Hassan is the author of Prophecy
and the Fundamentalist Quest. Please visit
her website at: www.farzanahassan.com
(Mohammed Mahbub) Husain, author of the book The
Islamist, recalls how as an Islamist, he
“believed that history was a clash between good and evil.
We represented the former; the West the latter and we had to
prevail.” In his engaging and insightful memoir published
by Penguin books, the author appropriately captures the gist
of Islamist philosophy by exposing the Islamist agenda of “confronting
the West in its own backyard.”
book chronicles phases of Husain’s life that led to his
conversion to a virulent strain of radical Islam and his journey
back to the spiritual Islam practiced by his South Asian British
the writings of Maududi, to Syed Qutb, to Nabhani, founder of
the militant Hizb ut-Tahrir, Husain describes the rhetoric,
propaganda, mind-control tactics as well as the insidious and
pervasive networks that sustain and empower radical Islam. The
manner and methods the radical leadership employs to incite
hatred of everything non-Islamic, particularly Western, are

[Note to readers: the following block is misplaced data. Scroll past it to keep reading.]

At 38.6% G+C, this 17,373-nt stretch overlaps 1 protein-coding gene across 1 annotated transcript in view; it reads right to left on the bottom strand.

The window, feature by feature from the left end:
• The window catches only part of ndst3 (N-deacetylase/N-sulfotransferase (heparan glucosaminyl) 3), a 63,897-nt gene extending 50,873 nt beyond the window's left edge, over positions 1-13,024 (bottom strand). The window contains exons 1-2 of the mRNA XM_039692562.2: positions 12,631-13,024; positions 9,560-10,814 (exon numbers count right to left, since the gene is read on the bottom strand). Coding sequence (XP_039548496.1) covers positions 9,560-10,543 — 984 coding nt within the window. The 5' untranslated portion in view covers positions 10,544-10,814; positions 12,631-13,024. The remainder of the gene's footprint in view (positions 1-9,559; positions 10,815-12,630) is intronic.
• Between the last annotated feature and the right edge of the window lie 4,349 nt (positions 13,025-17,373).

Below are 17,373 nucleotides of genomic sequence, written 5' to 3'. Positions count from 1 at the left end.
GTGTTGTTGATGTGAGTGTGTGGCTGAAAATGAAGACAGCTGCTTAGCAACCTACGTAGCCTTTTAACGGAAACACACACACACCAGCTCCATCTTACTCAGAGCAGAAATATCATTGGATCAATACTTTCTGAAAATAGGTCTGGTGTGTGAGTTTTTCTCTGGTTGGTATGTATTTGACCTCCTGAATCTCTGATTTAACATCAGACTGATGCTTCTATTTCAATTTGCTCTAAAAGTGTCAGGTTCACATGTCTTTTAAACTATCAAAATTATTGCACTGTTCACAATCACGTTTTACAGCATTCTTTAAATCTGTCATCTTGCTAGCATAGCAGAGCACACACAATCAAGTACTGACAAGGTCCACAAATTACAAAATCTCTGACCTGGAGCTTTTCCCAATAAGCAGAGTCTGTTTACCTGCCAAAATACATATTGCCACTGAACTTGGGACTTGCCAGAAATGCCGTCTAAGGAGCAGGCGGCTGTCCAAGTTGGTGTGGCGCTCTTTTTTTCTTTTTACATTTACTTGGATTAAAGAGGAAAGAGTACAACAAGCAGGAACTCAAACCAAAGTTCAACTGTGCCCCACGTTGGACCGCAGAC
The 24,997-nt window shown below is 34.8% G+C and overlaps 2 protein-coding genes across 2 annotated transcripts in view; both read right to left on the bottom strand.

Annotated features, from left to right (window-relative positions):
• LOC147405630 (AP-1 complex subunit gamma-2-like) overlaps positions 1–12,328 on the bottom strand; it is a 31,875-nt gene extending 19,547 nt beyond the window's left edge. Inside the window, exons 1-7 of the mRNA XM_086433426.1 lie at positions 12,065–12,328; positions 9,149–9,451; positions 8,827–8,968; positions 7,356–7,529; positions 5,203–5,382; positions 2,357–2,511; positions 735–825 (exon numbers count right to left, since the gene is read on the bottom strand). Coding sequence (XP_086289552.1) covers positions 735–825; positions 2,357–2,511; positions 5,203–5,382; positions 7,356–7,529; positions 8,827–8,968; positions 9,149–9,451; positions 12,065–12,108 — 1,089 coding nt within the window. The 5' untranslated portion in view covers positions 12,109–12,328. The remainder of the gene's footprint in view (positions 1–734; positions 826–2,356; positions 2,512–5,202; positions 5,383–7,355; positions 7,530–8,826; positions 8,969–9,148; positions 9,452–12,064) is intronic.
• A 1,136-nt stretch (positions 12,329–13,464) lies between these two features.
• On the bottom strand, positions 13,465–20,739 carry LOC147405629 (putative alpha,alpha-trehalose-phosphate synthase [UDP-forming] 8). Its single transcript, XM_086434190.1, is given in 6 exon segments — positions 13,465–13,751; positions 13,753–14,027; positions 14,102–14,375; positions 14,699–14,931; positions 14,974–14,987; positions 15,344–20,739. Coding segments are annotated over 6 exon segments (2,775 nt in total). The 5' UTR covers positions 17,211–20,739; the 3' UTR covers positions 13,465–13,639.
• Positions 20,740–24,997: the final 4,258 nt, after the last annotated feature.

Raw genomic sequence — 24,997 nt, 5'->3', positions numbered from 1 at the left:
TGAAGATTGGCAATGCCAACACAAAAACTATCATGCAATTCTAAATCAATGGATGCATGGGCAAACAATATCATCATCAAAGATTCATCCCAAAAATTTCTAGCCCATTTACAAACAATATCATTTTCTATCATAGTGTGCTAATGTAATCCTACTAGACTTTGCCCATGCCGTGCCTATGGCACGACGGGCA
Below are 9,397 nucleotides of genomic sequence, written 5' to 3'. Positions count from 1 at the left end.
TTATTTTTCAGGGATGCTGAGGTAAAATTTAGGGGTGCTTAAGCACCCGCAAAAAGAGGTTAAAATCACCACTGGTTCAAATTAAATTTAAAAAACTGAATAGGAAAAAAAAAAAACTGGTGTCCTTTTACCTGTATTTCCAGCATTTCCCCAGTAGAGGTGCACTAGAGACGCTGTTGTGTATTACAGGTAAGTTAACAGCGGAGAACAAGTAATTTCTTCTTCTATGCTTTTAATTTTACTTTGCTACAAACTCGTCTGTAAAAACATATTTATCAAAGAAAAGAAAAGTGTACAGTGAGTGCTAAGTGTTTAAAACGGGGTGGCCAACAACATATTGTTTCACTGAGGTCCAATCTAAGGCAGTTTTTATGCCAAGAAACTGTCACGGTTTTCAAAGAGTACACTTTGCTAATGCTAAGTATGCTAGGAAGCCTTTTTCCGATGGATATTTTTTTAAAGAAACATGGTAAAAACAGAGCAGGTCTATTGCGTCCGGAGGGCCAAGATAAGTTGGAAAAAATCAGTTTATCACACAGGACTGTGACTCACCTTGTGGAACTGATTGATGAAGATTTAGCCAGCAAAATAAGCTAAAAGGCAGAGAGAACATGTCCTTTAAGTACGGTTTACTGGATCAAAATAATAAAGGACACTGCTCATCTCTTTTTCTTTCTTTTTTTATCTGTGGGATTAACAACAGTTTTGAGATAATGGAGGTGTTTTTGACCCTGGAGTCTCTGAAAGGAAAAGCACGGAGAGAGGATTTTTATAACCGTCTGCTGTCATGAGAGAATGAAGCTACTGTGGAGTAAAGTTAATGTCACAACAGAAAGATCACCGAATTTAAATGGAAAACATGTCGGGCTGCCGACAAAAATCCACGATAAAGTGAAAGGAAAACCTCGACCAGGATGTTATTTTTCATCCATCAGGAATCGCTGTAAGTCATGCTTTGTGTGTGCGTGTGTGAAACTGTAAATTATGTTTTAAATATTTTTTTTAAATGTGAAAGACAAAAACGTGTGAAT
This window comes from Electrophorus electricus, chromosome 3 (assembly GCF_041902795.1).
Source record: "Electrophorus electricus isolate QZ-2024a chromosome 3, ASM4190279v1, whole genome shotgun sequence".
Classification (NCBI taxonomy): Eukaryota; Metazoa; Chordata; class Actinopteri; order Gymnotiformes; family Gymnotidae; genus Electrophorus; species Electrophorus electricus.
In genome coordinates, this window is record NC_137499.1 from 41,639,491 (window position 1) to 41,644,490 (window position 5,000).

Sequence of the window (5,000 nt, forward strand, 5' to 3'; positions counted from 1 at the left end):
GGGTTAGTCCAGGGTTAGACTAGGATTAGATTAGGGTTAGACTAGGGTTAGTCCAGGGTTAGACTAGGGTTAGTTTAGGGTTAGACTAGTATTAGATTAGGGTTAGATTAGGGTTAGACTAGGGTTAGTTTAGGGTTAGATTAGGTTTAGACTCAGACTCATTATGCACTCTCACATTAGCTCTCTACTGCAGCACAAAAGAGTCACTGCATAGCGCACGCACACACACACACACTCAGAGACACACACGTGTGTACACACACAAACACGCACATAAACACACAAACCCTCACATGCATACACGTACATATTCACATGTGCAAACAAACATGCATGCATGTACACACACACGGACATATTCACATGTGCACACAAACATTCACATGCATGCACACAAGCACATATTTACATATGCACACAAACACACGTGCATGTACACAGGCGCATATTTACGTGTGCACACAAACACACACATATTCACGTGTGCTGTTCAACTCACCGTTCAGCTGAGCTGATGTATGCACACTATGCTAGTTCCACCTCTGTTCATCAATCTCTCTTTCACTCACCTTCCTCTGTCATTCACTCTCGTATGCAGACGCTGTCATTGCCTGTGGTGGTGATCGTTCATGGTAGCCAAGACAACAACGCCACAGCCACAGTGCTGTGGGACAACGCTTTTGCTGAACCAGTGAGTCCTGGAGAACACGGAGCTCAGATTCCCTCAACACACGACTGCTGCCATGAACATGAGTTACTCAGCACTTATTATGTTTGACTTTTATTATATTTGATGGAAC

all telling accounts of radical Islam’s ambitions to not
only gain visibility, but also exclusive control over public
offices, institutions and spaces. As an Islamist, Husain envisioned
a new world order where “Muslims would be first-class
citizens, the kuffar (the ingrate) would be put in
its place and an army would declare war.” The Islamic
state would be a theocracy. “In Islam, we don’t
rule, Allah rules. Human beings do not have legislative power.
The world today suffers from the malignant cancers of freedom
and democracy,” declared an Islamist associate of Husain.
Even the “sisters” who many of the “brothers”
dated were issued ultimatums to wear the hijab and eventually
the niqab. One of the Salaf with whom Husain hobnobbed for a
while “fell head over heels in love with one of them simply
because she had covered all. “As courting and dating were
considered morally degenerate, my members found partners of
the opposite gender under the pretext of marriage,” he
states. Husain also laments the higher divorce rate among Islamists
compared to ordinary Muslims.
author enjoyed these Islamist activities for a while before
realizing there were hierarchies and profound division even
among those who wanted to unite the world under the banner of
radical Islam. The Hizb shunned the followers of Maududi and
the Salaf, who claimed to follow the example of the heroic first
Muslims, as simply elitist.
it was the murder of a fellow student by a Hizb member that
finally sowed the seeds of discontent in Husain towards radical
Islam. He would from then on try to keep away from the weekly,
sometimes daily gatherings. “Britain offered the Hizb
the freedom to express its ideas freely and recruit uninhibitedly.”
Husain also regrets that as an Islamist, he had lost his “ability
realized soon enough that the path of Islamism was at best murky.
He decided to abandon it and for a while, even struggled to